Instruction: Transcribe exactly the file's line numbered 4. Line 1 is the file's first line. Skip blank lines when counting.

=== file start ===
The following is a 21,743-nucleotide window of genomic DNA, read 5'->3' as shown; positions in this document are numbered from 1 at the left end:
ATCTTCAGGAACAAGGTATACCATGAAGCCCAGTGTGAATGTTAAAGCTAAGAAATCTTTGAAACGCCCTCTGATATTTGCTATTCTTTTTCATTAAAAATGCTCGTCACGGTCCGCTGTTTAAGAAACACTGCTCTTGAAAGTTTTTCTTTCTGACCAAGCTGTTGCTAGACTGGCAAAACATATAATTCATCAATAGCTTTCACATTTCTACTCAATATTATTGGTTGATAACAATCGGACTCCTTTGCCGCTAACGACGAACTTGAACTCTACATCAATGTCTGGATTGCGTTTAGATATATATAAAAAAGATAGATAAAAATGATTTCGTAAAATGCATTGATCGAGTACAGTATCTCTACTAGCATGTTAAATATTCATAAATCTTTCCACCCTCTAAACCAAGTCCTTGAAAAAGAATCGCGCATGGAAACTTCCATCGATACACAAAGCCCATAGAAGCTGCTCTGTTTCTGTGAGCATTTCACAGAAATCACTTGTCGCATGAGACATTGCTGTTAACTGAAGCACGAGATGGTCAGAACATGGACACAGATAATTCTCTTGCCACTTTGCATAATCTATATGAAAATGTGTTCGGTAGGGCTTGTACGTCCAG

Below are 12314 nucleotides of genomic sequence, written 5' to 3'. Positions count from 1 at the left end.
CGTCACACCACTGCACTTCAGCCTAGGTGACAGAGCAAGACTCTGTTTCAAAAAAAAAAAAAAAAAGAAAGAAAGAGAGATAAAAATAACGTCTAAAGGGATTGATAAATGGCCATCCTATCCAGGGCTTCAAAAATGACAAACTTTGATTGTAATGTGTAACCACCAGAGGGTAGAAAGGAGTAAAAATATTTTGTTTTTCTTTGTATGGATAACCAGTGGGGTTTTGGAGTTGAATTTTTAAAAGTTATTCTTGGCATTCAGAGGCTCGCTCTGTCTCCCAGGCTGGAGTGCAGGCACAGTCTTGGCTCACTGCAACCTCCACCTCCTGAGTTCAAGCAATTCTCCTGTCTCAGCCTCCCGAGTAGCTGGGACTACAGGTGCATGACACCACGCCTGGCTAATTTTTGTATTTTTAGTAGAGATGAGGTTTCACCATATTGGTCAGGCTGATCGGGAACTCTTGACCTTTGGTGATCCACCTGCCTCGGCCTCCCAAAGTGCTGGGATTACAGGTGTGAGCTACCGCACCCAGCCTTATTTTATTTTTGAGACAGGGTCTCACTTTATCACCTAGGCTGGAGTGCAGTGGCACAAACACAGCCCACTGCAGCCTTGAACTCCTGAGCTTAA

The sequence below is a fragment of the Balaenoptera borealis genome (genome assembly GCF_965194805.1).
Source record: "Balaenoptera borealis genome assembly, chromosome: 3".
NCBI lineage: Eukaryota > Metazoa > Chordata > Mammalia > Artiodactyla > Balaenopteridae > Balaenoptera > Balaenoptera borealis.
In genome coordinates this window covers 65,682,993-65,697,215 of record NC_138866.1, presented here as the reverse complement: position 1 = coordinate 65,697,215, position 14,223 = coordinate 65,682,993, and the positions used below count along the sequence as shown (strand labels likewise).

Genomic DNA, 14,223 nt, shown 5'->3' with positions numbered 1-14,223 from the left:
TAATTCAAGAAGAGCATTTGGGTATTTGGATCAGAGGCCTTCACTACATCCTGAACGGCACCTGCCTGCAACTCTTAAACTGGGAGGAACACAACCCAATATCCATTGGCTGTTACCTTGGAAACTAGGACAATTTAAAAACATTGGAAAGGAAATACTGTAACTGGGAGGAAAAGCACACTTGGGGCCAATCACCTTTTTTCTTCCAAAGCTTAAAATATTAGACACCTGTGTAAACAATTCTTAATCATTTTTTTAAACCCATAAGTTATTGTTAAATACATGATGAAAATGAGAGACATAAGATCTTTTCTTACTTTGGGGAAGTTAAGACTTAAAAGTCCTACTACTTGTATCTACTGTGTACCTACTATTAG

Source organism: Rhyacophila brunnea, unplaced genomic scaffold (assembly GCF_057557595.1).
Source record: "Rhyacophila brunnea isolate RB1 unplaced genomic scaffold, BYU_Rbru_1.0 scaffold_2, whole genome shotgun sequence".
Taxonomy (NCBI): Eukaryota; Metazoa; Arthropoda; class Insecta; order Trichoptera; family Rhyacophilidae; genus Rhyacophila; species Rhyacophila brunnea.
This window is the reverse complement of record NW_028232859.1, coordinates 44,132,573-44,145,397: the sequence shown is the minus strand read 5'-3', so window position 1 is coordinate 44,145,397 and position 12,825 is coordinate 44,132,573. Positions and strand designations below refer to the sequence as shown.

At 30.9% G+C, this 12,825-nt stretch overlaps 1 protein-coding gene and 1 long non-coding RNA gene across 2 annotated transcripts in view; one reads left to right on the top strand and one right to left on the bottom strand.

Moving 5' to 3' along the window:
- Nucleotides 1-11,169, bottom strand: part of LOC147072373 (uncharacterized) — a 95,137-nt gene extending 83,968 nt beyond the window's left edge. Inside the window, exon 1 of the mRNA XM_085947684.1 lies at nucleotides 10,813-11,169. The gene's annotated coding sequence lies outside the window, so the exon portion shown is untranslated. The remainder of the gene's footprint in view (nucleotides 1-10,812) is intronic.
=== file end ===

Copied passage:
CGTCACACCACTGCACTTCAGCCTAGGTGACAGAGCAAGACTCTGTTTCAAAAAAAAAAAAAAAAAGAAAGAAAGAGAGATAAAAATAACGTCTAAAGGGATTGATAAATGGCCATCCTATCCAGGGCTTCAAAAATGACAAACTTTGATTGTAATGTGTAACCACCAGAGGGTAGAAAGGAGTAAAAATATTTTGTTTTTCTTTGTATGGATAACCAGTGGGGTTTTGGAGTTGAATTTTTAAAAGTTATTCTTGGCATTCAGAGGCTCGCTCTGTCTCCCAGGCTGGAGTGCAGGCACAGTCTTGGCTCACTGCAACCTCCACCTCCTGAGTTCAAGCAATTCTCCTGTCTCAGCCTCCCGAGTAGCTGGGACTACAGGTGCATGACACCACGCCTGGCTAATTTTTGTATTTTTAGTAGAGATGAGGTTTCACCATATTGGTCAGGCTGATCGGGAACTCTTGACCTTTGGTGATCCACCTGCCTCGGCCTCCCAAAGTGCTGGGATTACAGGTGTGAGCTACCGCACCCAGCCTTATTTTATTTTTGAGACAGGGTCTCACTTTATCACCTAGGCTGGAGTGCAGTGGCACAAACACAGCCCACTGCAGCCTTGAACTCCTGAGCTTAA